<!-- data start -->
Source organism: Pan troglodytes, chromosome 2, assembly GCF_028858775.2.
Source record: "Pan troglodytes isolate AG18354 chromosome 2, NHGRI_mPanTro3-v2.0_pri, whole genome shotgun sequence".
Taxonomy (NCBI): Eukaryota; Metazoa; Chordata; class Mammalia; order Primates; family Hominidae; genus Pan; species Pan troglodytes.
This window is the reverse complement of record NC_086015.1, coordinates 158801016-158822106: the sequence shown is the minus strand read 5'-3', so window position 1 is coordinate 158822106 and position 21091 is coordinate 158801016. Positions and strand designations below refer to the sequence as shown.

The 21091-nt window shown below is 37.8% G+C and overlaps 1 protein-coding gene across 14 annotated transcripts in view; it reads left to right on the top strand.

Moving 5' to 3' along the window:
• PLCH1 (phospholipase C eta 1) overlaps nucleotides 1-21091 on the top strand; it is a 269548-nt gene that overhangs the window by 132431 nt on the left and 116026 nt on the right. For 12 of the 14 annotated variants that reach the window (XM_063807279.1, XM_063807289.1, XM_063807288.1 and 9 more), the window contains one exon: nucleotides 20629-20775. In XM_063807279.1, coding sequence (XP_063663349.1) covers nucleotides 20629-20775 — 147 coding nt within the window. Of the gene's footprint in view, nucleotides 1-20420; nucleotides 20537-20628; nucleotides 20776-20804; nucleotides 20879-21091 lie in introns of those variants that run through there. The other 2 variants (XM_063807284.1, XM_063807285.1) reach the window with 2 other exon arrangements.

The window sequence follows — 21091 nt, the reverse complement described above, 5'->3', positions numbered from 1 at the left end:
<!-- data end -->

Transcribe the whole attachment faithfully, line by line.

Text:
Source organism: Pan troglodytes, chromosome 2, assembly GCF_028858775.2.
Source record: "Pan troglodytes isolate AG18354 chromosome 2, NHGRI_mPanTro3-v2.0_pri, whole genome shotgun sequence".
Taxonomy (NCBI): Eukaryota; Metazoa; Chordata; class Mammalia; order Primates; family Hominidae; genus Pan; species Pan troglodytes.
This window is the reverse complement of record NC_086015.1, coordinates 158801016-158822106: the sequence shown is the minus strand read 5'-3', so window position 1 is coordinate 158822106 and position 21091 is coordinate 158801016. Positions and strand designations below refer to the sequence as shown.

The 21091-nt window shown below is 37.8% G+C and overlaps 1 protein-coding gene across 14 annotated transcripts in view; it reads left to right on the top strand.

Moving 5' to 3' along the window:
• PLCH1 (phospholipase C eta 1) overlaps nucleotides 1-21091 on the top strand; it is a 269548-nt gene that overhangs the window by 132431 nt on the left and 116026 nt on the right. For 12 of the 14 annotated variants that reach the window (XM_063807279.1, XM_063807289.1, XM_063807288.1 and 9 more), the window contains one exon: nucleotides 20629-20775. In XM_063807279.1, coding sequence (XP_063663349.1) covers nucleotides 20629-20775 — 147 coding nt within the window. Of the gene's footprint in view, nucleotides 1-20420; nucleotides 20537-20628; nucleotides 20776-20804; nucleotides 20879-21091 lie in introns of those variants that run through there. The other 2 variants (XM_063807284.1, XM_063807285.1) reach the window with 2 other exon arrangements.

The window sequence follows — 21091 nt, the reverse complement described above, 5'->3', positions numbered from 1 at the left end: